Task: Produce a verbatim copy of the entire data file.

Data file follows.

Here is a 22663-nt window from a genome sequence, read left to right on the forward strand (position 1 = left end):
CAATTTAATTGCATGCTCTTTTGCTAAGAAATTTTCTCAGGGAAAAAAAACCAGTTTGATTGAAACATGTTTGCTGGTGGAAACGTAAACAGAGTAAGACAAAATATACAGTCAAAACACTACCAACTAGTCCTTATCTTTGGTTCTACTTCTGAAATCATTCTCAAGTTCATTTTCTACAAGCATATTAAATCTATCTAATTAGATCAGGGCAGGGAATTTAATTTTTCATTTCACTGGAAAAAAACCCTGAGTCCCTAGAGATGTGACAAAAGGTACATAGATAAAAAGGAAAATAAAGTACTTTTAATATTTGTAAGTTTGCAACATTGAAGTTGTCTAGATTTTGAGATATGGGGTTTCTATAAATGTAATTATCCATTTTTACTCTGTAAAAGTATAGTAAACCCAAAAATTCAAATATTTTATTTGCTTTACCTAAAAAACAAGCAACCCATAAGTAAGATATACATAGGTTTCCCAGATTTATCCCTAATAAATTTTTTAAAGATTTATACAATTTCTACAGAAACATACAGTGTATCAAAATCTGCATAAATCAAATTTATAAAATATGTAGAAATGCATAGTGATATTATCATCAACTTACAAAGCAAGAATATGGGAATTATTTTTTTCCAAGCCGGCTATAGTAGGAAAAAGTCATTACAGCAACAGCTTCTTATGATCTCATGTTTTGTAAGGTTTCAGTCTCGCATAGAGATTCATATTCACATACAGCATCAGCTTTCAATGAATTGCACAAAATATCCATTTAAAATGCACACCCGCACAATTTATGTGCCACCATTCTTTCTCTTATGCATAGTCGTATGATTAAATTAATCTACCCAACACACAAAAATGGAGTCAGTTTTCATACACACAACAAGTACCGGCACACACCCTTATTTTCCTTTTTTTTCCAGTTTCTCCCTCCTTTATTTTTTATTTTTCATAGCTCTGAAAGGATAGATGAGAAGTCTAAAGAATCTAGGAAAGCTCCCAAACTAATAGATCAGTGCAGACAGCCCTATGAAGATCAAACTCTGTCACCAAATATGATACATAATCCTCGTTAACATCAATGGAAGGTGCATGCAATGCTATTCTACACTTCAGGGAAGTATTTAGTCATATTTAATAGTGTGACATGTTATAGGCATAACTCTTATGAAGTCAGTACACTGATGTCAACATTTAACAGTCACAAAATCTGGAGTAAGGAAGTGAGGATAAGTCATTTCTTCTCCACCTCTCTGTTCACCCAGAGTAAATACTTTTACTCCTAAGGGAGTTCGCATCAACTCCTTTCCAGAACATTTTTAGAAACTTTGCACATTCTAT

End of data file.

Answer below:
Here is a 22663-nt window from a genome sequence, read left to right on the forward strand (position 1 = left end):
CAATTTAATTGCATGCTCTTTTGCTAAGAAATTTTCTCAGGGAAAAAAAACCAGTTTGATTGAAACATGTTTGCTGGTGGAAACGTAAACAGAGTAAGACAAAATATACAGTCAAAACACTACCAACTAGTCCTTATCTTTGGTTCTACTTCTGAAATCATTCTCAAGTTCATTTTCTACAAGCATATTAAATCTATCTAATTAGATCAGGGCAGGGAATTTAATTTTTCATTTCACTGGAAAAAAACCCTGAGTCCCTAGAGATGTGACAAAAGGTACATAGATAAAAAGGAAAATAAAGTACTTTTAATATTTGTAAGTTTGCAACATTGAAGTTGTCTAGATTTTGAGATATGGGGTTTCTATAAATGTAATTATCCATTTTTACTCTGTAAAAGTATAGTAAACCCAAAAATTCAAATATTTTATTTGCTTTACCTAAAAAACAAGCAACCCATAAGTAAGATATACATAGGTTTCCCAGATTTATCCCTAATAAATTTTTTAAAGATTTATACAATTTCTACAGAAACATACAGTGTATCAAAATCTGCATAAATCAAATTTATAAAATATGTAGAAATGCATAGTGATATTATCATCAACTTACAAAGCAAGAATATGGGAATTATTTTTTTCCAAGCCGGCTATAGTAGGAAAAAGTCATTACAGCAACAGCTTCTTATGATCTCATGTTTTGTAAGGTTTCAGTCTCGCATAGAGATTCATATTCACATACAGCATCAGCTTTCAATGAATTGCACAAAATATCCATTTAAAATGCACACCCGCACAATTTATGTGCCACCATTCTTTCTCTTATGCATAGTCGTATGATTAAATTAATCTACCCAACACACAAAAATGGAGTCAGTTTTCATACACACAACAAGTACCGGCACACACCCTTATTTTCCTTTTTTTTCCAGTTTCTCCCTCCTTTATTTTTTATTTTTCATAGCTCTGAAAGGATAGATGAGAAGTCTAAAGAATCTAGGAAAGCTCCCAAACTAATAGATCAGTGCAGACAGCCCTATGAAGATCAAACTCTGTCACCAAATATGATACATAATCCTCGTTAACATCAATGGAAGGTGCATGCAATGCTATTCTACACTTCAGGGAAGTATTTAGTCATATTTAATAGTGTGACATGTTATAGGCATAACTCTTATGAAGTCAGTACACTGATGTCAACATTTAACAGTCACAAAATCTGGAGTAAGGAAGTGAGGATAAGTCATTTCTTCTCCACCTCTCTGTTCACCCAGAGTAAATACTTTTACTCCTAAGGGAGTTCGCATCAACTCCTTTCCAGAACATTTTTAGAAACTTTGCACATTCTAT